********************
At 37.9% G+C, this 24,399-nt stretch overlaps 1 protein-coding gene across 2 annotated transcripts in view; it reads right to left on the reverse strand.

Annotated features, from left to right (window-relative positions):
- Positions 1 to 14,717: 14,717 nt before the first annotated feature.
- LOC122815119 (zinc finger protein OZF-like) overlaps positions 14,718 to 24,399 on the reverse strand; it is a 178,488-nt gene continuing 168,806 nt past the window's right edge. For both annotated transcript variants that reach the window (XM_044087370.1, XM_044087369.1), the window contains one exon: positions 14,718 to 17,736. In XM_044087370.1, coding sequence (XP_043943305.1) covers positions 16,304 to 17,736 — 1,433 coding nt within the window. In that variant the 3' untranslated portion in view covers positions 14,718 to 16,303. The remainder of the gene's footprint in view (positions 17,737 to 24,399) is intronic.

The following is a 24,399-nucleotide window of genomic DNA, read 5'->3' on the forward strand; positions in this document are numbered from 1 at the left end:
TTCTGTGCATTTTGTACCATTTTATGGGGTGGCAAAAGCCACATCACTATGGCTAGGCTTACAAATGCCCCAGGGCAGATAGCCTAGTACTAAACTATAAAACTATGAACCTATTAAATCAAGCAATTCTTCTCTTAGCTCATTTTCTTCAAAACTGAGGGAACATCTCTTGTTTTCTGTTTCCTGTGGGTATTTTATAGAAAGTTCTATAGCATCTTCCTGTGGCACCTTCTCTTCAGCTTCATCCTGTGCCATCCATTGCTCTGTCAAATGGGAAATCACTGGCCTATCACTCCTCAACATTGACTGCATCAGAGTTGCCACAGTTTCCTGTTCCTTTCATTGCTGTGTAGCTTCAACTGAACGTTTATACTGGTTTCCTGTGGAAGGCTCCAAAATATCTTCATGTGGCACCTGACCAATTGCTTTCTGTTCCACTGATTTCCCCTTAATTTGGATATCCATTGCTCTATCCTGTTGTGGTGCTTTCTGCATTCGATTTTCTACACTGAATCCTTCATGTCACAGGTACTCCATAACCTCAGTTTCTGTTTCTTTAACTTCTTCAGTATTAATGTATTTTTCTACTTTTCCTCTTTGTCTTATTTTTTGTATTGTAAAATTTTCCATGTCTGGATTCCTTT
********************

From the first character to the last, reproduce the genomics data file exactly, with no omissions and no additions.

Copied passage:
At 37.9% G+C, this 24,399-nt stretch overlaps 1 protein-coding gene across 2 annotated transcripts in view; it reads right to left on the reverse strand.

Annotated features, from left to right (window-relative positions):
- Positions 1 to 14,717: 14,717 nt before the first annotated feature.
- LOC122815119 (zinc finger protein OZF-like) overlaps positions 14,718 to 24,399 on the reverse strand; it is a 178,488-nt gene continuing 168,806 nt past the window's right edge. For both annotated transcript variants that reach the window (XM_044087370.1, XM_044087369.1), the window contains one exon: positions 14,718 to 17,736. In XM_044087370.1, coding sequence (XP_043943305.1) covers positions 16,304 to 17,736 — 1,433 coding nt within the window. In that variant the 3' untranslated portion in view covers positions 14,718 to 16,303. The remainder of the gene's footprint in view (positions 17,737 to 24,399) is intronic.

The following is a 24,399-nucleotide window of genomic DNA, read 5'->3' on the forward strand; positions in this document are numbered from 1 at the left end:
TTCTGTGCATTTTGTACCATTTTATGGGGTGGCAAAAGCCACATCACTATGGCTAGGCTTACAAATGCCCCAGGGCAGATAGCCTAGTACTAAACTATAAAACTATGAACCTATTAAATCAAGCAATTCTTCTCTTAGCTCATTTTCTTCAAAACTGAGGGAACATCTCTTGTTTTCTGTTTCCTGTGGGTATTTTATAGAAAGTTCTATAGCATCTTCCTGTGGCACCTTCTCTTCAGCTTCATCCTGTGCCATCCATTGCTCTGTCAAATGGGAAATCACTGGCCTATCACTCCTCAACATTGACTGCATCAGAGTTGCCACAGTTTCCTGTTCCTTTCATTGCTGTGTAGCTTCAACTGAACGTTTATACTGGTTTCCTGTGGAAGGCTCCAAAATATCTTCATGTGGCACCTGACCAATTGCTTTCTGTTCCACTGATTTCCCCTTAATTTGGATATCCATTGCTCTATCCTGTTGTGGTGCTTTCTGCATTCGATTTTCTACACTGAATCCTTCATGTCACAGGTACTCCATAACCTCAGTTTCTGTTTCTTTAACTTCTTCAGTATTAATGTATTTTTCTACTTTTCCTCTTTGTCTTATTTTTTGTATTGTAAAATTTTCCATGTCTGGATTCCTTT